Sir Alec Broers claims that Stanford University and Massachusetts Institute of Technology have more restrictive intellectual property policies than the policy he proposes for Cambridge University ("Cambridge outrage ill-founded", THES , September 13). This is false.
First, his proposals admit that the patent rights of faculty at MIT and Stanford are similar to the rights we enjoy at Cambridge, and which he wants to curtail.
Second, he proposes to appropriate our copyrights, apart from a narrow exemption for academic publications. His policy will grab the lion's share of royalties from books written by faculty staff such as A Brief History of Time . It will take ownership of lecture notes and thus of textbooks derived from them. The university will also oversee any academics who make software freely available.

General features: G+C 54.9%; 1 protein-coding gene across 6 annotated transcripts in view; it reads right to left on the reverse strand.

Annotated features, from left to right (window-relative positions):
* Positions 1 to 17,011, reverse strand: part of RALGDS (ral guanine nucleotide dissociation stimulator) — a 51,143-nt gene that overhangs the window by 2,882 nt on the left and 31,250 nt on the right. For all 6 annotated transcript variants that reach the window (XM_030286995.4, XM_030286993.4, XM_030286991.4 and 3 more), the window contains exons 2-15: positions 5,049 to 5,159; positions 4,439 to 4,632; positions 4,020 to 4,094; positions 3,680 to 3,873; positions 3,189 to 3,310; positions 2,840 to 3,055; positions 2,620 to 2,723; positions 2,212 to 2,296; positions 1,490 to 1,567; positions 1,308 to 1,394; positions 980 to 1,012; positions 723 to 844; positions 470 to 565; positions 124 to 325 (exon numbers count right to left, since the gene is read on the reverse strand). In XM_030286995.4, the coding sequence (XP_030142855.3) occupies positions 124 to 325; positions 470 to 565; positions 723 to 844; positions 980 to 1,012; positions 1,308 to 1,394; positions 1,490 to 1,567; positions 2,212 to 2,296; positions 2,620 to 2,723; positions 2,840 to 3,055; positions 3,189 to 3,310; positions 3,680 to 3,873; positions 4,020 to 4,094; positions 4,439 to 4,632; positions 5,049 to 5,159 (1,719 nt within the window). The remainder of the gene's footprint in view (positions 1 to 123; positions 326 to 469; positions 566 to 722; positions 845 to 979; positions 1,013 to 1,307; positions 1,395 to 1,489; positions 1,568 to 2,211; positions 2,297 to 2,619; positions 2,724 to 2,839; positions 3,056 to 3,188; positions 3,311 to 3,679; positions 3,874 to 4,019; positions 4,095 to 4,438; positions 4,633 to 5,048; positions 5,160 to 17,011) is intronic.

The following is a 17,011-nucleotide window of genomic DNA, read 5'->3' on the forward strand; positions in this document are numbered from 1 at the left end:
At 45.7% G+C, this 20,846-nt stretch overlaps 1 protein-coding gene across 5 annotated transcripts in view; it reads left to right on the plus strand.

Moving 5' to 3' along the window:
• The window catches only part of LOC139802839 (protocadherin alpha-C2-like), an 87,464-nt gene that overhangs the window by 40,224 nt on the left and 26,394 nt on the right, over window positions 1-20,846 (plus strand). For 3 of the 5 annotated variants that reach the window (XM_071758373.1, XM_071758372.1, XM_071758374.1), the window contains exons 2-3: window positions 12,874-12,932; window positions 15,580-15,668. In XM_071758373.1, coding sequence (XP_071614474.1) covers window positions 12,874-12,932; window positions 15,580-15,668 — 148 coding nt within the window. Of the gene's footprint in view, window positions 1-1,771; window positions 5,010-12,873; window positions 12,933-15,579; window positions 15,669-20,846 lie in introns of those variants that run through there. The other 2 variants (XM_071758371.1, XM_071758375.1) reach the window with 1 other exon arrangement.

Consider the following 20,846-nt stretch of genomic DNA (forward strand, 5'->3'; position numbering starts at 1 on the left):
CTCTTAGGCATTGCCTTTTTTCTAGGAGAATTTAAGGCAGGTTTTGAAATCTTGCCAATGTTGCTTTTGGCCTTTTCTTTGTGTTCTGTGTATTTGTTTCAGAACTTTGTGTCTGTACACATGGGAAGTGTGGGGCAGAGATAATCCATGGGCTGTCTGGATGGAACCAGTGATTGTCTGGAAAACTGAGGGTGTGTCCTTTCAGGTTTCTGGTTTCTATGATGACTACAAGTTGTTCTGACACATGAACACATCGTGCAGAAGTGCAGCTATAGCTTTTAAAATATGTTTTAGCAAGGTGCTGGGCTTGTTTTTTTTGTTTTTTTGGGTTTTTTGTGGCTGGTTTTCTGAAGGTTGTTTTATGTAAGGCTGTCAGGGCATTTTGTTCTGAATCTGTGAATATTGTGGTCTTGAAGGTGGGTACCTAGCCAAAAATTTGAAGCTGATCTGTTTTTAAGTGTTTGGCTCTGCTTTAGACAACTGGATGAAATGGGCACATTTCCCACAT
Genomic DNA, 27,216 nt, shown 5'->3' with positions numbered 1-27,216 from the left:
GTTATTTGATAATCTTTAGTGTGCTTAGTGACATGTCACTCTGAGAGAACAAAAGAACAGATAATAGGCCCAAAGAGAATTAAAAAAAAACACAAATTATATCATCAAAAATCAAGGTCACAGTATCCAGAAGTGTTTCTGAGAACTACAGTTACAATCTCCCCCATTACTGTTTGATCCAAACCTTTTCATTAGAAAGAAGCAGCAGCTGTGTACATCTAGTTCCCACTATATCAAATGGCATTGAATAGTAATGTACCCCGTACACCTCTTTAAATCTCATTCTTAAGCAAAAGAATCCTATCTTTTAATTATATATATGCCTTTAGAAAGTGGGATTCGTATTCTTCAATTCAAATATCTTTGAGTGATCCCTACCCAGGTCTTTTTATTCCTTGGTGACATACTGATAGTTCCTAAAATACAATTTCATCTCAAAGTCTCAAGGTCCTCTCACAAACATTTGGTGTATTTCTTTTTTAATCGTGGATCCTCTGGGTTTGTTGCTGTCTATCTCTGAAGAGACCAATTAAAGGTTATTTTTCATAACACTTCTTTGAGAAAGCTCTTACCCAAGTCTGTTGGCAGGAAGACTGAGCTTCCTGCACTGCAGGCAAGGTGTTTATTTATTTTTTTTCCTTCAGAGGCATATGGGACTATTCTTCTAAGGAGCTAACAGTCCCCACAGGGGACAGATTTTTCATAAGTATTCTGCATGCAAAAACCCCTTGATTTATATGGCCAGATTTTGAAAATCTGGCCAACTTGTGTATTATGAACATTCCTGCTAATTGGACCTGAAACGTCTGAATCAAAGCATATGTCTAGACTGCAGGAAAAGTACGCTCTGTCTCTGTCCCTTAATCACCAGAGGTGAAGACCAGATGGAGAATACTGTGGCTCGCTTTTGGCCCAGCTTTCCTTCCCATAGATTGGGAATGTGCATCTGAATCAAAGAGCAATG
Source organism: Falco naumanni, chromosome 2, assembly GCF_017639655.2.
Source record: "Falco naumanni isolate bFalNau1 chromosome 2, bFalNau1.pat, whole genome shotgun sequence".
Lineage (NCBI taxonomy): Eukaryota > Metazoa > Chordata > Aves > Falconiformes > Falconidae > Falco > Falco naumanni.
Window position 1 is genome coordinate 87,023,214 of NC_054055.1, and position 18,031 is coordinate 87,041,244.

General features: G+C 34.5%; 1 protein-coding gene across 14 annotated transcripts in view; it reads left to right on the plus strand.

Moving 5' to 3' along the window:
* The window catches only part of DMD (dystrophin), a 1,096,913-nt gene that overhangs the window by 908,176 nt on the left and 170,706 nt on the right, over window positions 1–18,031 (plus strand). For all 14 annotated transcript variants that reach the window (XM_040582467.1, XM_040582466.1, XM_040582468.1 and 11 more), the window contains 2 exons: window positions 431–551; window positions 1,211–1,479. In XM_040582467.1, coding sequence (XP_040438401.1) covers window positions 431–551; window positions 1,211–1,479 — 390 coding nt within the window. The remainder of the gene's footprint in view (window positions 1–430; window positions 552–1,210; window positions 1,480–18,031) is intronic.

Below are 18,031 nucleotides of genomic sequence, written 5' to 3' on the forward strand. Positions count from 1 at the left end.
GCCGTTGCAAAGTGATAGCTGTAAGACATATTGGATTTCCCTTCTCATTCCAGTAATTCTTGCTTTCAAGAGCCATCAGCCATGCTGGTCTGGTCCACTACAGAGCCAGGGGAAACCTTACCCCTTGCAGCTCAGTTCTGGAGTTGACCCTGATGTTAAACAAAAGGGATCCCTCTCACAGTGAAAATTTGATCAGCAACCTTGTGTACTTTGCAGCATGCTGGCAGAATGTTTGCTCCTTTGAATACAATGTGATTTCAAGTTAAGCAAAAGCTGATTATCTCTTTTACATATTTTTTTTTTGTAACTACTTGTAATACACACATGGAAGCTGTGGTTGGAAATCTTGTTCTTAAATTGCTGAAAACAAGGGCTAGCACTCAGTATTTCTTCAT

Academics at Stanford and MIT own the copyright of all the works they create, with few exceptions. It will make Cambridge scientists a laughing stock if we have to ask permission before we can even publish a software patch.
Third, Sir Alec claims that his proposed rules are less restrictive than those at University College London. This is also false. Two years ago, UCL tried to grab all academic copyrights but the faculty fought them off. If Cambridge is to remain Britain's leading research university, we will have to do the same.
Reader in security engineering
Computer Laboratory, Cambridge